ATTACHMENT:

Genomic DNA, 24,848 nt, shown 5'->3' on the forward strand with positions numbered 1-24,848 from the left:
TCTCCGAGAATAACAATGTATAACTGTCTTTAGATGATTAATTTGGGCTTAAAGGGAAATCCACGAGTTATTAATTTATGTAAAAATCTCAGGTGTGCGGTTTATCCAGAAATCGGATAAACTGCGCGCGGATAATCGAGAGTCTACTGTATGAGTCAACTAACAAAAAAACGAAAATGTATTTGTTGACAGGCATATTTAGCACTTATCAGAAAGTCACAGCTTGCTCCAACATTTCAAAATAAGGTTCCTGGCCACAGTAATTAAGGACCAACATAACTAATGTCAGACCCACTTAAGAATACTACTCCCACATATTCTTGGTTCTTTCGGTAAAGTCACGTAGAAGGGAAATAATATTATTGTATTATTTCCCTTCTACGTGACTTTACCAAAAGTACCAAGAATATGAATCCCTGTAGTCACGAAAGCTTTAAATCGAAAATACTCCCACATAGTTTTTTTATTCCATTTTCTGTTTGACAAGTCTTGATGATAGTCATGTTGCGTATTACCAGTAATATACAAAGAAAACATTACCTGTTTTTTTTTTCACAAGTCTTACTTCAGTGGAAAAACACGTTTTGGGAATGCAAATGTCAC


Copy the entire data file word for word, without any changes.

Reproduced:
Genomic DNA, 24,848 nt, shown 5'->3' on the forward strand with positions numbered 1-24,848 from the left:
TCTCCGAGAATAACAATGTATAACTGTCTTTAGATGATTAATTTGGGCTTAAAGGGAAATCCACGAGTTATTAATTTATGTAAAAATCTCAGGTGTGCGGTTTATCCAGAAATCGGATAAACTGCGCGCGGATAATCGAGAGTCTACTGTATGAGTCAACTAACAAAAAAACGAAAATGTATTTGTTGACAGGCATATTTAGCACTTATCAGAAAGTCACAGCTTGCTCCAACATTTCAAAATAAGGTTCCTGGCCACAGTAATTAAGGACCAACATAACTAATGTCAGACCCACTTAAGAATACTACTCCCACATATTCTTGGTTCTTTCGGTAAAGTCACGTAGAAGGGAAATAATATTATTGTATTATTTCCCTTCTACGTGACTTTACCAAAAGTACCAAGAATATGAATCCCTGTAGTCACGAAAGCTTTAAATCGAAAATACTCCCACATAGTTTTTTTATTCCATTTTCTGTTTGACAAGTCTTGATGATAGTCATGTTGCGTATTACCAGTAATATACAAAGAAAACATTACCTGTTTTTTTTTTCACAAGTCTTACTTCAGTGGAAAAACACGTTTTGGGAATGCAAATGTCAC